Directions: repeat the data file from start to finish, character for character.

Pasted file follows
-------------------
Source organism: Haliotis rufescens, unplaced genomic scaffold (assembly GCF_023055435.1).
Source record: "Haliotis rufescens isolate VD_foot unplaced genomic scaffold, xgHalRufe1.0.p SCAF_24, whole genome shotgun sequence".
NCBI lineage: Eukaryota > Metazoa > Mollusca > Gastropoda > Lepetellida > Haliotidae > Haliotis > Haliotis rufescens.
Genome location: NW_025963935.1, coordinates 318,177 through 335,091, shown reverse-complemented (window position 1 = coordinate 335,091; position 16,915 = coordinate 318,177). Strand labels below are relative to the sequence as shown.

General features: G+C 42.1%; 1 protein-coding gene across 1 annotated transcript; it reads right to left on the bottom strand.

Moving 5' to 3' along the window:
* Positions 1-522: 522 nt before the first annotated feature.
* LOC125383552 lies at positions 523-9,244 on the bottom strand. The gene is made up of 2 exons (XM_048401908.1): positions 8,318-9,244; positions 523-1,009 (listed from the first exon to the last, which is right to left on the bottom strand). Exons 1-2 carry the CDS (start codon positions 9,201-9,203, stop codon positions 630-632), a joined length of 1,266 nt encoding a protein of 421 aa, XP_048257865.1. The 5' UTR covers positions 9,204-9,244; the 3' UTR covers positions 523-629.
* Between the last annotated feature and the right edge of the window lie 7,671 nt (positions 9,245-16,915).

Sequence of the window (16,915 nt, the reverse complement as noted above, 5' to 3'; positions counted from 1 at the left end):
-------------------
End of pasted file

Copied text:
Source organism: Haliotis rufescens, unplaced genomic scaffold (assembly GCF_023055435.1).
Source record: "Haliotis rufescens isolate VD_foot unplaced genomic scaffold, xgHalRufe1.0.p SCAF_24, whole genome shotgun sequence".
NCBI lineage: Eukaryota > Metazoa > Mollusca > Gastropoda > Lepetellida > Haliotidae > Haliotis > Haliotis rufescens.
Genome location: NW_025963935.1, coordinates 318,177 through 335,091, shown reverse-complemented (window position 1 = coordinate 335,091; position 16,915 = coordinate 318,177). Strand labels below are relative to the sequence as shown.

General features: G+C 42.1%; 1 protein-coding gene across 1 annotated transcript; it reads right to left on the bottom strand.

Moving 5' to 3' along the window:
* Positions 1-522: 522 nt before the first annotated feature.
* LOC125383552 lies at positions 523-9,244 on the bottom strand. The gene is made up of 2 exons (XM_048401908.1): positions 8,318-9,244; positions 523-1,009 (listed from the first exon to the last, which is right to left on the bottom strand). Exons 1-2 carry the CDS (start codon positions 9,201-9,203, stop codon positions 630-632), a joined length of 1,266 nt encoding a protein of 421 aa, XP_048257865.1. The 5' UTR covers positions 9,204-9,244; the 3' UTR covers positions 523-629.
* Between the last annotated feature and the right edge of the window lie 7,671 nt (positions 9,245-16,915).

Sequence of the window (16,915 nt, the reverse complement as noted above, 5' to 3'; positions counted from 1 at the left end):